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Border Hassles That Put the Canadian Market Out of Reach

The following paper will discuss the regulatory and logistical hurdles that a U.S. business must be aware of when shipping across the U.S./Canadian border. Each of these challenges must be understood and addressed as part of the cross-border experience.

March 01, 2013

This announcement from Canada Revenue Agency is typical of the policy changes that are regularly announced by the U.S. and Canadia governments – changes that have a direct impact on cross-border commerce. If your business exports regularly to Ontario or British Columbia, would you be in a position to know that the tax structure had changed? And here are some other questions to consider if you are a U.S. business that ships to Canada:

  • Do you understand how any changes to tax policy might affect your liability?

  • How will a change in the tax code affect the amount you charge your customers?

  • How do you ensure that you are in compliance? Are you documenting the transactions accurately?

While the United States and Canada maintain the closest and most extensive trade relationship of any two countries – more than $526 billion in goods and services crossed between the two countries during 2010 (based on 2010 U.S. Census Bureau data) – the fact remains that doing business in Canada is doing business with a foreign country. While both the U.S. and Canadian governments have taken significant steps to facilitate the flow of goods, there are regulatory protocols that must be complied with for a U.S. business to successfully ship goods to Canada.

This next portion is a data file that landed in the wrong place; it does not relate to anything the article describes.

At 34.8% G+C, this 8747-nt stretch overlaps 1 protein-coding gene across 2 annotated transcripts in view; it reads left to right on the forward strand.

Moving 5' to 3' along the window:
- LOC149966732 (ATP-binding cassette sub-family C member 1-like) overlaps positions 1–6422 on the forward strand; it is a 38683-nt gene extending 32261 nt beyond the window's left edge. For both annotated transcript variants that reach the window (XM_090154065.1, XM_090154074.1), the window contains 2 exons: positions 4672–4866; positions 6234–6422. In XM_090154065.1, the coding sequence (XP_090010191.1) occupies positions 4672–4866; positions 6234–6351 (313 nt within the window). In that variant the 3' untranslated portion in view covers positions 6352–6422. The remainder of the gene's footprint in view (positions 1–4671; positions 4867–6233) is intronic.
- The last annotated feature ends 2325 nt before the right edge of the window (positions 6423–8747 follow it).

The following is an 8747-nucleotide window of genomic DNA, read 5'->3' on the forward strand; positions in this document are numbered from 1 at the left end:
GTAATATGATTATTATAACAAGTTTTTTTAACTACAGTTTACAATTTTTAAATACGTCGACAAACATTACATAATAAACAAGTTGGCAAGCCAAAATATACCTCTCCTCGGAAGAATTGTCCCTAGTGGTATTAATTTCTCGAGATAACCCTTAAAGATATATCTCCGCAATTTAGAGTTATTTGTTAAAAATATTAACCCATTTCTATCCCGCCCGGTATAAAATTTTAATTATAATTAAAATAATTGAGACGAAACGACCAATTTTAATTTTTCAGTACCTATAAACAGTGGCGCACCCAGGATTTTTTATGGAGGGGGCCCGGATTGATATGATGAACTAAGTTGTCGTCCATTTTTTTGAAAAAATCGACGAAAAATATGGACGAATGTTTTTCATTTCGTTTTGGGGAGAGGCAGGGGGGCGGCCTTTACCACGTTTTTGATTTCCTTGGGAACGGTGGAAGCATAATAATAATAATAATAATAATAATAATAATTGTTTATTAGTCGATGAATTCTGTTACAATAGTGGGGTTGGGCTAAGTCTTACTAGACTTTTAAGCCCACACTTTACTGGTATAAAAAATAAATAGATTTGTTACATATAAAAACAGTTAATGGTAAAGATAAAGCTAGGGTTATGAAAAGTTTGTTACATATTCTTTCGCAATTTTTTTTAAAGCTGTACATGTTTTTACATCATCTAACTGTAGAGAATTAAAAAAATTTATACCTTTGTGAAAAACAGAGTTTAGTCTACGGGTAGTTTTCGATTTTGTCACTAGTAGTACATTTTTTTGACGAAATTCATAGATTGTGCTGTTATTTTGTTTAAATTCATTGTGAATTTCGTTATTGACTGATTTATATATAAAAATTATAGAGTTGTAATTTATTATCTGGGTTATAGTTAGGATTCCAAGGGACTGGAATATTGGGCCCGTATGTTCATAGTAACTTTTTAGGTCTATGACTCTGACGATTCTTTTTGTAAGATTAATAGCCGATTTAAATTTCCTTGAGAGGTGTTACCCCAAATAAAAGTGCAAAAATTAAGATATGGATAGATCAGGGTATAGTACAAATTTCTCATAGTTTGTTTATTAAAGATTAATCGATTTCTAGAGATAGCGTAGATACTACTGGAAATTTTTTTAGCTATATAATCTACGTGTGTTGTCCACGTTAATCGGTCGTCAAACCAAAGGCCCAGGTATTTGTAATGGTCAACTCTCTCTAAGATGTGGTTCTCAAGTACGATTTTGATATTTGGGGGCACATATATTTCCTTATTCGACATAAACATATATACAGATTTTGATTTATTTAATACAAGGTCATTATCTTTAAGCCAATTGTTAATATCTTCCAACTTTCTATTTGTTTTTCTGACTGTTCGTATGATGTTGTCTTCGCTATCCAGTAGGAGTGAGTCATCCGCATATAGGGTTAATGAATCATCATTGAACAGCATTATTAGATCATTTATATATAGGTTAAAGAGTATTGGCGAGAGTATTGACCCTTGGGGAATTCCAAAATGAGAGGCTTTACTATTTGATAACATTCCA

Many U.S. businesses underestimate the complexity of navigating the U.S./Canadian customs clearance process and do not thoroughly investigate their logistics carrier’s Canadian capabilities. Few logistics carriers have the cross-border experience and track record needed to successfully navigate the border clearance process. And even fewer have the broad distribution capacity necessary to offer service options and flexibility to help businesses better serve their Canadian customers. U.S. businesses have learned the hard way when their shipments have been denied entry or hit with unexpected duties and penalties.



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